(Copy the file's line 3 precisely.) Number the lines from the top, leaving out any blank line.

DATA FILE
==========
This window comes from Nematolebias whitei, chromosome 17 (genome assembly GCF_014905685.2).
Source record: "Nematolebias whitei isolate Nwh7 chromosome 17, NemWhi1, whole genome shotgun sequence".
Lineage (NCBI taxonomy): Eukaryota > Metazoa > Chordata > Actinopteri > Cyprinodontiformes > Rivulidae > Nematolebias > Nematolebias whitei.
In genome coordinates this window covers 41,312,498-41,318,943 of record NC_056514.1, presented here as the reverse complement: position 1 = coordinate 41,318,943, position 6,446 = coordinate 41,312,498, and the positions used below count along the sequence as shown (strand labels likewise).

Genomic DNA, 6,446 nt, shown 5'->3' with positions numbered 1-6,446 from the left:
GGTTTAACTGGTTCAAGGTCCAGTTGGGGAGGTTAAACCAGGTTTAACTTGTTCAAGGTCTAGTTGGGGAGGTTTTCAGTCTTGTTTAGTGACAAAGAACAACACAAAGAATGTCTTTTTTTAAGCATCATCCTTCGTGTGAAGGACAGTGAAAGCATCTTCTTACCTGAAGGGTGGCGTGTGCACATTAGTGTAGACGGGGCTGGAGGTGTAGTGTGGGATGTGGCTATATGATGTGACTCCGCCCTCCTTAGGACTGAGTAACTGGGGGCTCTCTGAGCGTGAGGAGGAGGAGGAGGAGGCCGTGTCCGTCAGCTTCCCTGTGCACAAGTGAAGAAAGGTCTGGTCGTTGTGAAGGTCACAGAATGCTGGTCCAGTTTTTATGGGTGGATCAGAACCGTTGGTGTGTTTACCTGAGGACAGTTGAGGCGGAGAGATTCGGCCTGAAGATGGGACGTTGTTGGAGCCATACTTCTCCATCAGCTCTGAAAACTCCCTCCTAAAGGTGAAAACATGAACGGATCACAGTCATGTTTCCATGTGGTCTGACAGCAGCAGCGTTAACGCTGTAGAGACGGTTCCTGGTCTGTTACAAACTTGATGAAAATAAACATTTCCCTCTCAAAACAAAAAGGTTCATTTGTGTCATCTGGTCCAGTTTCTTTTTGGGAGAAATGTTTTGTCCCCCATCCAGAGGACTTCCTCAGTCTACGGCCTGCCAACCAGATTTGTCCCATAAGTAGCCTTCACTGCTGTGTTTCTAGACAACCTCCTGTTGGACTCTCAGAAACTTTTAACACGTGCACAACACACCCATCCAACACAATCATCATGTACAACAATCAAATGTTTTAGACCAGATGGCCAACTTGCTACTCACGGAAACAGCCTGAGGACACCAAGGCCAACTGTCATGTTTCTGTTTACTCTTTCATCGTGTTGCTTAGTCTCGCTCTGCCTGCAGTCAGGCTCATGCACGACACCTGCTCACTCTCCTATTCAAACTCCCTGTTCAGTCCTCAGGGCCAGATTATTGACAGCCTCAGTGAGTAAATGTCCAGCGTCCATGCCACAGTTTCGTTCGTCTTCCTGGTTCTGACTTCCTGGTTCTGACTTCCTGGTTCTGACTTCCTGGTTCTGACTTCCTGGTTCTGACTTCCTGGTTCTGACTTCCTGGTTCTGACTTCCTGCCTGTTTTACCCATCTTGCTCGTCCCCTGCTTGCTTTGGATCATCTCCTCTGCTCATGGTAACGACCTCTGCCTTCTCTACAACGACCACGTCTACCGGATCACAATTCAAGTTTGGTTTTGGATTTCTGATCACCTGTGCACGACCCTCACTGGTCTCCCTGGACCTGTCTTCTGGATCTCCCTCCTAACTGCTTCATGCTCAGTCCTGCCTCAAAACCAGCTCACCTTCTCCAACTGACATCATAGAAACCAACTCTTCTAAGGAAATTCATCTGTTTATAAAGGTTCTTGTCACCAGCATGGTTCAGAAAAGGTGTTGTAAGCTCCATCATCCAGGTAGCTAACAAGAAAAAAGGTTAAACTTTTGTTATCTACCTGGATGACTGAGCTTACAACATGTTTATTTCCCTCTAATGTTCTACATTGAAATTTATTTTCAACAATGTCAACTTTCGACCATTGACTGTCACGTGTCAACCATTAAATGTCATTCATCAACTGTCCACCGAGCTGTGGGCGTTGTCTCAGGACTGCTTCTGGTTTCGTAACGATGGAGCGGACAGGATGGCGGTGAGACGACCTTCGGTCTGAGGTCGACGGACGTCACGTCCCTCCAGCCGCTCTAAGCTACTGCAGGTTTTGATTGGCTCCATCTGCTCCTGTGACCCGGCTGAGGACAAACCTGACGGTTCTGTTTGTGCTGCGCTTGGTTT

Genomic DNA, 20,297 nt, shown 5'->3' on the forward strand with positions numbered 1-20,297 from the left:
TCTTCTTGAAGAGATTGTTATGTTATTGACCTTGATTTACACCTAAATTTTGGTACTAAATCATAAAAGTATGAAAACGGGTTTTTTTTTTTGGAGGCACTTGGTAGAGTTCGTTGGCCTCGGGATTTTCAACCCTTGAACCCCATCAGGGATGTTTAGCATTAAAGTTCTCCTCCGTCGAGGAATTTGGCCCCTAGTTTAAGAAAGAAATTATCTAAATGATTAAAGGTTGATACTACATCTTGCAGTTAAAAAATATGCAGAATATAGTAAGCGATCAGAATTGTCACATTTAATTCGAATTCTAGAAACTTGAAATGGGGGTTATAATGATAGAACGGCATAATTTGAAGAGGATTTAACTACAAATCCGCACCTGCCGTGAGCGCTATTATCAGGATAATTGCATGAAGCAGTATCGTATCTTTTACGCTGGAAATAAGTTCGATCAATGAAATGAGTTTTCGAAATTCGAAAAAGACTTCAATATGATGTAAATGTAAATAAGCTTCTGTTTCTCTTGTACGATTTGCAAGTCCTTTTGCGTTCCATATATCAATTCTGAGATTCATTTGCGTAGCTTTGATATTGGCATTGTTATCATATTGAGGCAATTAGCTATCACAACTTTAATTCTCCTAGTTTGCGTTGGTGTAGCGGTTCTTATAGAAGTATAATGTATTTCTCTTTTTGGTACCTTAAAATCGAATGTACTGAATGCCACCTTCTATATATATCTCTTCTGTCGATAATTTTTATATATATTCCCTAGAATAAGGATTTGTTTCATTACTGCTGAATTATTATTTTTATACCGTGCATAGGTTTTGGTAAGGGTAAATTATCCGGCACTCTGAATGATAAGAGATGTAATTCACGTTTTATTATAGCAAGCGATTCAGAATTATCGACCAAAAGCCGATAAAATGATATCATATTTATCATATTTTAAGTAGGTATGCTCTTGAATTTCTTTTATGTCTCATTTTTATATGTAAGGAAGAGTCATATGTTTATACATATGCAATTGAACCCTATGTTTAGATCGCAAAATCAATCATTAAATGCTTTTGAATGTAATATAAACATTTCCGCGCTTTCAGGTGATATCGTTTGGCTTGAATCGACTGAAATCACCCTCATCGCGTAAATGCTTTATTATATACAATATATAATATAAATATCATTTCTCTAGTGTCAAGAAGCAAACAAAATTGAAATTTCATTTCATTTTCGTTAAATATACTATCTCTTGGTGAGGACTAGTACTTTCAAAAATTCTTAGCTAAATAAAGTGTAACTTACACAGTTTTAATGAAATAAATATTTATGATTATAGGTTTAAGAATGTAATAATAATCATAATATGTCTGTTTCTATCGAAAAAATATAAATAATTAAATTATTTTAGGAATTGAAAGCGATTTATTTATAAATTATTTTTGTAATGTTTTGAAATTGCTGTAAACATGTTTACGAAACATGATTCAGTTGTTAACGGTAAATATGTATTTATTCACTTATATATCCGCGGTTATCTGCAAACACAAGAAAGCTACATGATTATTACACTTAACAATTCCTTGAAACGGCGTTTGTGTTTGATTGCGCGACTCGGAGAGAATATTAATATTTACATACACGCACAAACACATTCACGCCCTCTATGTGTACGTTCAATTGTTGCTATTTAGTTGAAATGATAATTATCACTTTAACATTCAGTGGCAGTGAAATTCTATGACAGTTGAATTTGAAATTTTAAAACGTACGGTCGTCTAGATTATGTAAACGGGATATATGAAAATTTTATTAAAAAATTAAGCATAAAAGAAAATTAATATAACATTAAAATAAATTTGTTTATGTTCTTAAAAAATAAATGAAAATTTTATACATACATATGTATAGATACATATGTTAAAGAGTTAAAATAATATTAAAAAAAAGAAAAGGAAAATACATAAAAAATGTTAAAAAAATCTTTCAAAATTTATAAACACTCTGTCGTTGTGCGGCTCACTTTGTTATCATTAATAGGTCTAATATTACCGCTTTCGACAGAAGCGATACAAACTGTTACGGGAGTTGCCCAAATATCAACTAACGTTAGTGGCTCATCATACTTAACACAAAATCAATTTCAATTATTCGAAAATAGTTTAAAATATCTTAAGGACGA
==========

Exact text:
Lineage (NCBI taxonomy): Eukaryota > Metazoa > Chordata > Actinopteri > Cyprinodontiformes > Rivulidae > Nematolebias > Nematolebias whitei.